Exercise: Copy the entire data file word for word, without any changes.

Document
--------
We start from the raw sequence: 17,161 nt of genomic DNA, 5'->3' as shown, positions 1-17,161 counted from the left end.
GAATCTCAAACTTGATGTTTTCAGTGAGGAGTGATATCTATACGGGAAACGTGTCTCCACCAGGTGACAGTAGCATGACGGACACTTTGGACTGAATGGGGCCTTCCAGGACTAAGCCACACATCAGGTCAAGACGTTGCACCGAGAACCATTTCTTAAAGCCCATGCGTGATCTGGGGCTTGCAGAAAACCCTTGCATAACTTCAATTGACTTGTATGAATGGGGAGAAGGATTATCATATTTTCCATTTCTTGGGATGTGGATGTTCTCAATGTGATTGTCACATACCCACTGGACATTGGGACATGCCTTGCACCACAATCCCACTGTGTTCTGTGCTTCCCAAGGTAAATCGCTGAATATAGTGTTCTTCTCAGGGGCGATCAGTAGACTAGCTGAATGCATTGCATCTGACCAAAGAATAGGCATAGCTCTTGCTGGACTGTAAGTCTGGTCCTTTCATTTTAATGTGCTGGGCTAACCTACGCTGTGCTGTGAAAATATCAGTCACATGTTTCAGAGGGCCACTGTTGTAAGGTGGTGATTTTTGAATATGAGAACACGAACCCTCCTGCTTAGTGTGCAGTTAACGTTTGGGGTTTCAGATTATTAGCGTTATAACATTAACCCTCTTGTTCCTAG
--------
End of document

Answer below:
We start from the raw sequence: 17,161 nt of genomic DNA, 5'->3' as shown, positions 1-17,161 counted from the left end.
GAATCTCAAACTTGATGTTTTCAGTGAGGAGTGATATCTATACGGGAAACGTGTCTCCACCAGGTGACAGTAGCATGACGGACACTTTGGACTGAATGGGGCCTTCCAGGACTAAGCCACACATCAGGTCAAGACGTTGCACCGAGAACCATTTCTTAAAGCCCATGCGTGATCTGGGGCTTGCAGAAAACCCTTGCATAACTTCAATTGACTTGTATGAATGGGGAGAAGGATTATCATATTTTCCATTTCTTGGGATGTGGATGTTCTCAATGTGATTGTCACATACCCACTGGACATTGGGACATGCCTTGCACCACAATCCCACTGTGTTCTGTGCTTCCCAAGGTAAATCGCTGAATATAGTGTTCTTCTCAGGGGCGATCAGTAGACTAGCTGAATGCATTGCATCTGACCAAAGAATAGGCATAGCTCTTGCTGGACTGTAAGTCTGGTCCTTTCATTTTAATGTGCTGGGCTAACCTACGCTGTGCTGTGAAAATATCAGTCACATGTTTCAGAGGGCCACTGTTGTAAGGTGGTGATTTTTGAATATGAGAACACGAACCCTCCTGCTTAGTGTGCAGTTAACGTTTGGGGTTTCAGATTATTAGCGTTATAACATTAACCCTCTTGTTCCTAG